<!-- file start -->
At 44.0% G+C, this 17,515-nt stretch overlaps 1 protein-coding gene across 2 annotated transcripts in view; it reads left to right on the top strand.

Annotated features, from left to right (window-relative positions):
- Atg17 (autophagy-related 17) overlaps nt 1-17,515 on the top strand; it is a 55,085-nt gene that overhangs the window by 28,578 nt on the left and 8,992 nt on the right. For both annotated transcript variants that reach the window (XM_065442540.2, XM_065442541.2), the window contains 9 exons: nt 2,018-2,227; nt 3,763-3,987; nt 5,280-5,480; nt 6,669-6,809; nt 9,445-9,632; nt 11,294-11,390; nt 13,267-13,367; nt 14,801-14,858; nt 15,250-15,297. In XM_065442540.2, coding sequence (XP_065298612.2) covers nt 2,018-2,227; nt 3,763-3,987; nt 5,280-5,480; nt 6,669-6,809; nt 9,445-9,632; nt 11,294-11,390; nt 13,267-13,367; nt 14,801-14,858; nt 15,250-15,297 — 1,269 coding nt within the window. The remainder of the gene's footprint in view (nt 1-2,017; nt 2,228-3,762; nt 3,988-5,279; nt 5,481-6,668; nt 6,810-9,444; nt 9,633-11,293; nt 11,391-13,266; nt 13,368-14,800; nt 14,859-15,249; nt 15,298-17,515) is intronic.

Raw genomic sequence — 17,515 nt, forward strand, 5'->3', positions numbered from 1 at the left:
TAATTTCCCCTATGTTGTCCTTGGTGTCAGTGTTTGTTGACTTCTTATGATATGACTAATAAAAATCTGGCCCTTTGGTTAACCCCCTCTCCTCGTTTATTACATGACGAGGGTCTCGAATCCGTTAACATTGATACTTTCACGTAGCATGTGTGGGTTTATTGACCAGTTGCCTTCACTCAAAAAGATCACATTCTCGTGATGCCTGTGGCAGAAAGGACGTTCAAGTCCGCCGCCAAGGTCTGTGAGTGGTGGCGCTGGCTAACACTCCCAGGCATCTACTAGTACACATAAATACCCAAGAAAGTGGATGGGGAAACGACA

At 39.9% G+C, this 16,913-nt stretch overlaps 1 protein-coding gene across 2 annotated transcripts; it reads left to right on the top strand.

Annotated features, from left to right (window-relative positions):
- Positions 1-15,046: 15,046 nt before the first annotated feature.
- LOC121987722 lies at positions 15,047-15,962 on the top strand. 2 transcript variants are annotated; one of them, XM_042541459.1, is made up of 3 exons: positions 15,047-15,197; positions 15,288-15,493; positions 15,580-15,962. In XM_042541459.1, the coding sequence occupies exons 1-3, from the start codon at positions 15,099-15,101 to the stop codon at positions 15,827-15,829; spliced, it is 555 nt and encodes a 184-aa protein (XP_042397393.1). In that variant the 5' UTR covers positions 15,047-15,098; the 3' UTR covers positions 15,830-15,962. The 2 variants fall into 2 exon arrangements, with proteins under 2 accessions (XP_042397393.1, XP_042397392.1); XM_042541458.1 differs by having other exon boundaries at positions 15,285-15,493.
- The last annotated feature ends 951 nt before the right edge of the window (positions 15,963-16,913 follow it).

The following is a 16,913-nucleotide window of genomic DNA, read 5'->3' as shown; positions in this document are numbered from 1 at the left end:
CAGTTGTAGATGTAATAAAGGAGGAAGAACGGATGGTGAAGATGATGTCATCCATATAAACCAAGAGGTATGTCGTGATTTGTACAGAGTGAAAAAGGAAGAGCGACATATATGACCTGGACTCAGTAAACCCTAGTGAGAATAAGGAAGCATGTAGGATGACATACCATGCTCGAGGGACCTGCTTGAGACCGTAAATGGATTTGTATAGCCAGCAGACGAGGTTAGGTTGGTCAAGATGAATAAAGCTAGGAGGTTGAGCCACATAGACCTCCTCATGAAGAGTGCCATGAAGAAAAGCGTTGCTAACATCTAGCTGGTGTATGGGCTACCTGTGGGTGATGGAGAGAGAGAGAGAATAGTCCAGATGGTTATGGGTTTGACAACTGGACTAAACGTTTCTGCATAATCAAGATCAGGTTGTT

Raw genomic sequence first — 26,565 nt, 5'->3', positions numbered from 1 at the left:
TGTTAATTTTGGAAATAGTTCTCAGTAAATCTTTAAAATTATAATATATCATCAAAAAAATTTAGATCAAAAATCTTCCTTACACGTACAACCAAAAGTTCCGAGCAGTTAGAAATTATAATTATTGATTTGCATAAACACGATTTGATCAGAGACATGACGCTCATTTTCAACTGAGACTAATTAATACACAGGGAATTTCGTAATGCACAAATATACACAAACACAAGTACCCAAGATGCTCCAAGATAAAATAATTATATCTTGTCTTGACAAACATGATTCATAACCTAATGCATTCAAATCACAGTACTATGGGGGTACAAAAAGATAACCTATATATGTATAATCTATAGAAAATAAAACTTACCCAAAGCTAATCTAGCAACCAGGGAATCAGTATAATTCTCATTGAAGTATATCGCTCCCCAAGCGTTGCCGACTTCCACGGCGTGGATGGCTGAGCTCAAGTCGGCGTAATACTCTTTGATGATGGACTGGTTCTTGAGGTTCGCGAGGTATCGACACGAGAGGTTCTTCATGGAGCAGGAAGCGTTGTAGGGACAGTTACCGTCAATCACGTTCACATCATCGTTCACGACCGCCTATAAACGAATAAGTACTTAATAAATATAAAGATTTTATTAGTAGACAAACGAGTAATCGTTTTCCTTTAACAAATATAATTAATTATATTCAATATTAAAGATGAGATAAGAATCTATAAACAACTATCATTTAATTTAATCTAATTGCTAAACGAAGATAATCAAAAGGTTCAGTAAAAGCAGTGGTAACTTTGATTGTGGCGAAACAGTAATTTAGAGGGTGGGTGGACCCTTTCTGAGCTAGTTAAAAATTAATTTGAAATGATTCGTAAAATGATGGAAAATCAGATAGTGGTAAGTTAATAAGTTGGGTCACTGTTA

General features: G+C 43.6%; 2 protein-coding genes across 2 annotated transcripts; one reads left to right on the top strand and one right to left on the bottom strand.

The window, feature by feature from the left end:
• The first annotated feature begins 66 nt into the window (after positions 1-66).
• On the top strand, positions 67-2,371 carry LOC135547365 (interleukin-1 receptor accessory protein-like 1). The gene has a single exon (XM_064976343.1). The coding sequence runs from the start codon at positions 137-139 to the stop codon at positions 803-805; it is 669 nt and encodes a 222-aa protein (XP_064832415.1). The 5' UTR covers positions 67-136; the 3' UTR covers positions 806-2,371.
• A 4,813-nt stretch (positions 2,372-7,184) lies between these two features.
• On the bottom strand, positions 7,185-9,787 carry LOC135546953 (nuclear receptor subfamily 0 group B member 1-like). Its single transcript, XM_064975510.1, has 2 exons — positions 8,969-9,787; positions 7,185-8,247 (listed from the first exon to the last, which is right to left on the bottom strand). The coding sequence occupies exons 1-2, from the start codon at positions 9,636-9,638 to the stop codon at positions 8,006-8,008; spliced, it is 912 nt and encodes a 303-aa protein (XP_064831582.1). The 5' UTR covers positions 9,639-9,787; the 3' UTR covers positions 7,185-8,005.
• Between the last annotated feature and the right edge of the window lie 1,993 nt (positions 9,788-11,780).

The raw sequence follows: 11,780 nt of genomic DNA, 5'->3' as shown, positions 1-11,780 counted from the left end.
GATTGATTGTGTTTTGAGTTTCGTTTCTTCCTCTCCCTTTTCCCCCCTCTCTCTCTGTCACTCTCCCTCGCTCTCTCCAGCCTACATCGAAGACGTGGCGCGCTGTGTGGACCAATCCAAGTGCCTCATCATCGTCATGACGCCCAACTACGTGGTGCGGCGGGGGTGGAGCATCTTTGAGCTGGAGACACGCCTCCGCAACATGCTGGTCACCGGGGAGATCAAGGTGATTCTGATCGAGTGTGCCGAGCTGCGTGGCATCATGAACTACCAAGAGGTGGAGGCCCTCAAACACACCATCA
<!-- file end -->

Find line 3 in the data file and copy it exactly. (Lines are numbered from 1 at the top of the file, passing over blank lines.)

- Atg17 (autophagy-related 17) overlaps nt 1-17,515 on the top strand; it is a 55,085-nt gene that overhangs the window by 28,578 nt on the left and 8,992 nt on the right. For both annotated transcript variants that reach the window (XM_065442540.2, XM_065442541.2), the window contains 9 exons: nt 2,018-2,227; nt 3,763-3,987; nt 5,280-5,480; nt 6,669-6,809; nt 9,445-9,632; nt 11,294-11,390; nt 13,267-13,367; nt 14,801-14,858; nt 15,250-15,297. In XM_065442540.2, coding sequence (XP_065298612.2) covers nt 2,018-2,227; nt 3,763-3,987; nt 5,280-5,480; nt 6,669-6,809; nt 9,445-9,632; nt 11,294-11,390; nt 13,267-13,367; nt 14,801-14,858; nt 15,250-15,297 — 1,269 coding nt within the window. The remainder of the gene's footprint in view (nt 1-2,017; nt 2,228-3,762; nt 3,988-5,279; nt 5,481-6,668; nt 6,810-9,444; nt 9,633-11,293; nt 11,391-13,266; nt 13,368-14,800; nt 14,859-15,249; nt 15,298-17,515) is intronic.